These measures have an indispensable necessity for reducing the overcrowding in prisons. And several states have realized that, including some Middle Eastern countries as shown in the next section.

Third: Other Countries Actions Against Covid-19 Threat to Prisoners

After WHO has declared COVID-19 a global pandemic, the OHCHR[6] called upon the world’s heads of State and Government to take urgent measures regarding releasing the possible number of prisoners to curb the virus spread, particularly, the prisoners of consciousness and those who are detained,  pending politically-related lawsuits. Many countries around the world implemented measures to reduce overcrowding detention places by releasing those who don’t pose any threats to society, the elderly, children, and the chronically ill. However, the Egyptian authorities have released a minimal number of opinion prisoners[7]. Moreover, the security apparatus has continued its oppressive practices. Several activists, journalists, and creators have been arrested, and the State Security Prosecution has kept them in remand on charges of spreading false news on Coronavirus crisis or else, and joining a terrorist group. And the detention is kept renewed, without the defendants’ or their lawyers’ presence, in violation of the proper, legal rules. Such charges have become the usual accusations against anyone who expresses his opinion in Egypt in the last few years. Although the General Attorney, Hamada Al-Sawy, issued a directive to promptly review the cases of pretrial detention to check if the detention is legally valid[8]. The Public Prosecution hasn’t ordered any releases until the date of this paper.

On April 1, 2020, the Algerian President, Abdelmadjid Tebboune, issued Presidential Pardons for 5037 prisoners[9]. The pardon decisions came as a part of the Algerian authorities’ efforts in curbing the Covid-19 virus. The Presidential Decree articulated that this pardon applies to persons who sentenced to 12 months or less, likewise who sentenced/remainder of 18 months or less, according to Algeria Press Service. The Pardon Decree also stated that the imprisonment term would be reduced by 18 months for prisoners sentenced to more than 18 months to 20 years, and if they are over 60 years old, by the decree’s date, it would be reduced by 24 months. The decree also excluded the convicts of treason or terrorism, and who are sentenced by militarian courts. It is worth mentioning that the pardon also eliminated the 44 detainees, who have been recently arrested during the Algerian protests last year, as they are pending trial procedures, according to the National Committee for Liberating the Detainees.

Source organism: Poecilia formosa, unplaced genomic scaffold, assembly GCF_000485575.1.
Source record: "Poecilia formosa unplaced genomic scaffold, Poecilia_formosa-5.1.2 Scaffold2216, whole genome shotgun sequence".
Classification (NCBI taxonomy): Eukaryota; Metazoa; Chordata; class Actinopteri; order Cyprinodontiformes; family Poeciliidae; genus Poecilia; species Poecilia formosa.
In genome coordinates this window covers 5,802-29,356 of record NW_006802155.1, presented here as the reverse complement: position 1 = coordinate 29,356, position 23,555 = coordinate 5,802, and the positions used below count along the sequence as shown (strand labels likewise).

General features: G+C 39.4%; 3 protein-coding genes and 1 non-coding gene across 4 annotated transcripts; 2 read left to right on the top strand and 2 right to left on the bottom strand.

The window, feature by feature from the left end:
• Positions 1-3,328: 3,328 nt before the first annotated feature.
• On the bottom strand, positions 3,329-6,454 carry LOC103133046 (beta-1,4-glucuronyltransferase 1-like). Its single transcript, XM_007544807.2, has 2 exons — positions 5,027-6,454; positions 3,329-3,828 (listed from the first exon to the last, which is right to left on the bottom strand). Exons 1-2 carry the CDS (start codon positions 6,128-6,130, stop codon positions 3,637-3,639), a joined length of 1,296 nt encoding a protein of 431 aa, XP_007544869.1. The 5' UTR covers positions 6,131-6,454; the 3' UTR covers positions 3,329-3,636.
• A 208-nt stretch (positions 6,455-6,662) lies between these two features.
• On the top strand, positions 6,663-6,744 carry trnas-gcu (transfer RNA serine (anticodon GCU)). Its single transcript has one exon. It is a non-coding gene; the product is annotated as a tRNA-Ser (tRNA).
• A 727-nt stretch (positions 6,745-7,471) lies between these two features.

Tunisia was the fastest Arab country regarding its interaction with the crisis; On March 31, 2020, The Tunisian President, Kais Saied, issued a presidential Pardon for 1420 detainees[10] to reduce overcrowding rates in prisons. The decree also stated that President Saied gave orders to sanitize the prisons’ facilities and promote the efforts of its health care units. Besides that, the police forces stopped 1119 persons who broke the night lockdown order, which started on March 17, 2020. Also, they arrested another 242 who broke the complete lockdown order issued on March 22, 2020, according to the spokesman of the Ministry of Interior, Khaled Al-Haiony.

Oman has also implemented the same measure. On April 8, 2020, the Sultan, Haitham bin Tariq, pardoned 599 convicted prisoners in different lawsuits, 336 of them were expatriate inmates. According to the Minister of Interior, this decree was issued within the Sultanate’s plan to curb the virus spread.[11]